Berlin may not be the most obvious location for the Ramones Museum. Nonetheless, amid the expensive restaurants and tourist destinations in Berlin Mitte is where you will find a piece of punk rock history.
"I don't think I chose to open one, I think a Ramones Museum chose me to open it"
After using his own flat to house his collection of Ramones memorabilia, Ramones Museum owner Florian Haylor was given a nudge to move his collection.
"I just had all of this stuff at home and my girlfriend at the time said 'it's too much, it's claustrophobic, get it out of here!' I had Johnny Ramone's pants... that made it okay for me to call it a museum."
But why move it to Krausnickstraße 23?
"Because we knew we were a tourist trap. Berlin locals don't see their own museums. I think I have seen like two museums maybe. What's good for us is that we have the shows, the concerts, so we get the locals too, because they want to see the bands. The Museum itself is for tourists, and I'm fine with that"
The Ramones Museum features hundreds of rare photos that cover the walls, detailing the Ramones' vivid history through images. Handwritten song lyrics are housed in glass cases. Arturo Vega's designs hang from the Ceiling, and Markey Ramone's iconic sneakers also have a home within the museum. The space offers a valued place to celebrate punk rock's history in Berlin. Flo is returning the favor that the Ramones did for him in his youth.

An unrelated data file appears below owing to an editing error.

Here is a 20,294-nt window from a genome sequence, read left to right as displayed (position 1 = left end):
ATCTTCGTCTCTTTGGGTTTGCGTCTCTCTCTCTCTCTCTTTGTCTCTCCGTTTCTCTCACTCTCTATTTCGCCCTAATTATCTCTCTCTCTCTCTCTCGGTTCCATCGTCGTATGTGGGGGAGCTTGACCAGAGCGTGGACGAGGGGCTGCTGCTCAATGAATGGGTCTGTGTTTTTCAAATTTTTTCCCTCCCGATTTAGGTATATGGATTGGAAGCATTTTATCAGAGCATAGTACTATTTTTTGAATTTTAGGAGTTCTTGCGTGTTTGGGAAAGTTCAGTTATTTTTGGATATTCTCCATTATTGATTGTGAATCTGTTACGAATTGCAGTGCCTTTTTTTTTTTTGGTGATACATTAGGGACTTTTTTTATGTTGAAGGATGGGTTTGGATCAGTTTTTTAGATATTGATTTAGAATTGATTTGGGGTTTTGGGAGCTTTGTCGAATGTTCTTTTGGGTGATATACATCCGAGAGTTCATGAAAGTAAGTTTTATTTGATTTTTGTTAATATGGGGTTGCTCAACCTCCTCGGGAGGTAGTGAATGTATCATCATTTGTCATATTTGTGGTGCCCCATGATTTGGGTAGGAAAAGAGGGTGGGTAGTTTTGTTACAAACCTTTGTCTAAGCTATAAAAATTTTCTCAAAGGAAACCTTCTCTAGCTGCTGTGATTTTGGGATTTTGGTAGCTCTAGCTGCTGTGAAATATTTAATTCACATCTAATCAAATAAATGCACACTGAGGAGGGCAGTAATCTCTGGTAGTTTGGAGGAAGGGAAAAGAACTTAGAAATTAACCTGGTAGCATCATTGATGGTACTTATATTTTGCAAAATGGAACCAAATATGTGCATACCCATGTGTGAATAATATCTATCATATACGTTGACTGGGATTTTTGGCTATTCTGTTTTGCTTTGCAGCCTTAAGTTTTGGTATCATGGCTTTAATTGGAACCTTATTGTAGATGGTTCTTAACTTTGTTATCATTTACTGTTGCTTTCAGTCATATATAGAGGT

"It's a combination of things, you know, when you are young, they just gave you some kind of home. You just dressed in a leather jacket and jeans and you were instantly the coolest person in school. I guess it was a combination of things, I just needed a place to go because I didn't fit in anywhere , and I think that's exactly how everyone else felt who got into the Ramones, so it was a big chunk of misfits who fit under the Ramones banner. Back in the day when I got into them back in the 80's, no one knew about them, they were my band."
The Museum is not simply inanimate objects in glass cases. It is an entity that is alive with the electricity of music and the tangible presence of the Ramones in punk rock today.
"It looks like a living room, and I have all of my favorite bands play in my living room, surrounded by posters. When CJ Ramone played... I mean... if you told me twenty five years ago that this guy was going to play in my Ramones Museum in twenty five years I would never have expected this to happen. And thanks to all the bands who come out here and play because they give character to this place. Otherwise it would be a bunch of memorabilia from dead people, but the bands that play and perform, they give it some sort of life."
With the bold motto of "born to die in Berlin," Flo will continue to add to the collection at the Ramones museum, making sure there is always a place for the Ramones and punk rock in Berlin.